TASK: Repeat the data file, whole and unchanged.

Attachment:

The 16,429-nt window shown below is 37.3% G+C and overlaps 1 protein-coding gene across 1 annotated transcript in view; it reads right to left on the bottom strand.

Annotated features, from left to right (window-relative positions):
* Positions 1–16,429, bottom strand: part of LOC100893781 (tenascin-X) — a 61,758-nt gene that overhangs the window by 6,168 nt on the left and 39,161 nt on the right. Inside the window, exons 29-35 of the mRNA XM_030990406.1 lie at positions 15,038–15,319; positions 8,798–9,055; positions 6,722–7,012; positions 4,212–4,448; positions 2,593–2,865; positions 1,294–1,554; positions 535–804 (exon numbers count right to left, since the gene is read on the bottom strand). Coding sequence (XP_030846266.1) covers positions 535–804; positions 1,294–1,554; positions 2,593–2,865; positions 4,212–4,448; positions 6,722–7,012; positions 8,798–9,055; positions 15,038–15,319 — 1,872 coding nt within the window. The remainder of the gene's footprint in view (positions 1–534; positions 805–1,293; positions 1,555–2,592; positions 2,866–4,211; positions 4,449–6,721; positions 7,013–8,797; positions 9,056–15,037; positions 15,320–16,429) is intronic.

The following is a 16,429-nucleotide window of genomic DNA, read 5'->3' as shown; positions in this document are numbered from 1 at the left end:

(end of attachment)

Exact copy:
The 16,429-nt window shown below is 37.3% G+C and overlaps 1 protein-coding gene across 1 annotated transcript in view; it reads right to left on the bottom strand.

Annotated features, from left to right (window-relative positions):
* Positions 1–16,429, bottom strand: part of LOC100893781 (tenascin-X) — a 61,758-nt gene that overhangs the window by 6,168 nt on the left and 39,161 nt on the right. Inside the window, exons 29-35 of the mRNA XM_030990406.1 lie at positions 15,038–15,319; positions 8,798–9,055; positions 6,722–7,012; positions 4,212–4,448; positions 2,593–2,865; positions 1,294–1,554; positions 535–804 (exon numbers count right to left, since the gene is read on the bottom strand). Coding sequence (XP_030846266.1) covers positions 535–804; positions 1,294–1,554; positions 2,593–2,865; positions 4,212–4,448; positions 6,722–7,012; positions 8,798–9,055; positions 15,038–15,319 — 1,872 coding nt within the window. The remainder of the gene's footprint in view (positions 1–534; positions 805–1,293; positions 1,555–2,592; positions 2,866–4,211; positions 4,449–6,721; positions 7,013–8,797; positions 9,056–15,037; positions 15,320–16,429) is intronic.

The following is a 16,429-nucleotide window of genomic DNA, read 5'->3' as shown; positions in this document are numbered from 1 at the left end: